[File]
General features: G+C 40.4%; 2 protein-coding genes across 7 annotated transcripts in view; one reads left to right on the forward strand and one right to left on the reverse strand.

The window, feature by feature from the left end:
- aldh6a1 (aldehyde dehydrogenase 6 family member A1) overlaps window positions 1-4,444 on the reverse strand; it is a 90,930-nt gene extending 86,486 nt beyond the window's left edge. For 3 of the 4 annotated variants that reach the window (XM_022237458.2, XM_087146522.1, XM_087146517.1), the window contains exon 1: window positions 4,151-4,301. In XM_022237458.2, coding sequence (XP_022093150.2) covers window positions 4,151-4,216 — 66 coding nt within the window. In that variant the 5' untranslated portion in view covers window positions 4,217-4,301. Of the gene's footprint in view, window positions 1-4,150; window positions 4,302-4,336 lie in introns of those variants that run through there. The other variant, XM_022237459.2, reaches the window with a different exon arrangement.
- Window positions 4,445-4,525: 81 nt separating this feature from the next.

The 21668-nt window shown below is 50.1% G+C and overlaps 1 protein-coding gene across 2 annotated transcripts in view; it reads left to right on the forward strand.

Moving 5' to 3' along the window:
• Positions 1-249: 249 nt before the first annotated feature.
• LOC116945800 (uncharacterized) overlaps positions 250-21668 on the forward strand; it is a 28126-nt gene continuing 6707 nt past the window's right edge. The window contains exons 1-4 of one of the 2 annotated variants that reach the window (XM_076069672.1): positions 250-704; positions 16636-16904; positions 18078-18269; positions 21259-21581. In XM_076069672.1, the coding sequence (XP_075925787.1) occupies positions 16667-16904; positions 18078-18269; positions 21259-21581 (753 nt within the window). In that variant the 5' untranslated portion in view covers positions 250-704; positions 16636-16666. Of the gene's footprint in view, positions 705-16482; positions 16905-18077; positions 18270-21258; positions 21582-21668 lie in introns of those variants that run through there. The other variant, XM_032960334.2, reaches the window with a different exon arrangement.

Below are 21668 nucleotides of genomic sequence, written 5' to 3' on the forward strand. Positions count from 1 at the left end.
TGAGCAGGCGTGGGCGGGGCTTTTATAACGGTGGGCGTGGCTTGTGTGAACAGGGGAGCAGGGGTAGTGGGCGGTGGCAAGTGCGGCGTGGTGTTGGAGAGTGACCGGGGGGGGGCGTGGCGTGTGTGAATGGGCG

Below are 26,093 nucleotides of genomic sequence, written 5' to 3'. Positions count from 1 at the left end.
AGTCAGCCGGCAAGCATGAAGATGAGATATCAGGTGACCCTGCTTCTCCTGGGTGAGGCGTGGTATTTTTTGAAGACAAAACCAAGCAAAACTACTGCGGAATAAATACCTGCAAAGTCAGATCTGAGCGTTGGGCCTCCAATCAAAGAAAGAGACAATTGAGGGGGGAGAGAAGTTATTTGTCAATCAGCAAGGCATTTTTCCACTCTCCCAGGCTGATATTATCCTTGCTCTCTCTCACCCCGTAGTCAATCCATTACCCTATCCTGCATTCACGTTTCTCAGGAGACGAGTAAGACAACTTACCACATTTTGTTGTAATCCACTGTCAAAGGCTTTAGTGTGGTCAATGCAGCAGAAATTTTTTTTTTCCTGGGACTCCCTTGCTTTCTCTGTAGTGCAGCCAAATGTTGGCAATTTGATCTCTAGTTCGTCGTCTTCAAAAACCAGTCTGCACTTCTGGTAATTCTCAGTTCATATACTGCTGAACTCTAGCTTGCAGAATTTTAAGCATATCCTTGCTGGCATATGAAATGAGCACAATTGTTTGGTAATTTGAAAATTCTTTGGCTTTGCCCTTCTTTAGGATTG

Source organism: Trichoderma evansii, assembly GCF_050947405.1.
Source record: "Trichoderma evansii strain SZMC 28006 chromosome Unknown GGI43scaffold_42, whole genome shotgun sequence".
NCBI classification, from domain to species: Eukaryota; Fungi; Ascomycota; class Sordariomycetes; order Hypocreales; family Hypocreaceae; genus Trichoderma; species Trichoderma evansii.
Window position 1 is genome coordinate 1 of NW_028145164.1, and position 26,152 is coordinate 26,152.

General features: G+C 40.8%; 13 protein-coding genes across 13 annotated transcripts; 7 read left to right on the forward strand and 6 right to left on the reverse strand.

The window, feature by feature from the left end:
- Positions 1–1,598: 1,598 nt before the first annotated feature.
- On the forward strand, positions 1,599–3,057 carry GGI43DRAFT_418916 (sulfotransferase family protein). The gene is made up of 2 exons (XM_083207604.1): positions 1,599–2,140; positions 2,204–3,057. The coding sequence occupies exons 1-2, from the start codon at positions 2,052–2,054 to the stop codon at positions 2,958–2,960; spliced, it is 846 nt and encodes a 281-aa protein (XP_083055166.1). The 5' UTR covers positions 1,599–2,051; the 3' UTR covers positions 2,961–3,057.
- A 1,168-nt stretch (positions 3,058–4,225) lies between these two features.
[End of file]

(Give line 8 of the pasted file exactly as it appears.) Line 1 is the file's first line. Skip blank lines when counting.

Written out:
• LOC116945800 (uncharacterized) overlaps positions 250-21668 on the forward strand; it is a 28126-nt gene continuing 6707 nt past the window's right edge. The window contains exons 1-4 of one of the 2 annotated variants that reach the window (XM_076069672.1): positions 250-704; positions 16636-16904; positions 18078-18269; positions 21259-21581. In XM_076069672.1, the coding sequence (XP_075925787.1) occupies positions 16667-16904; positions 18078-18269; positions 21259-21581 (753 nt within the window). In that variant the 5' untranslated portion in view covers positions 250-704; positions 16636-16666. Of the gene's footprint in view, positions 705-16482; positions 16905-18077; positions 18270-21258; positions 21582-21668 lie in introns of those variants that run through there. The other variant, XM_032960334.2, reaches the window with a different exon arrangement.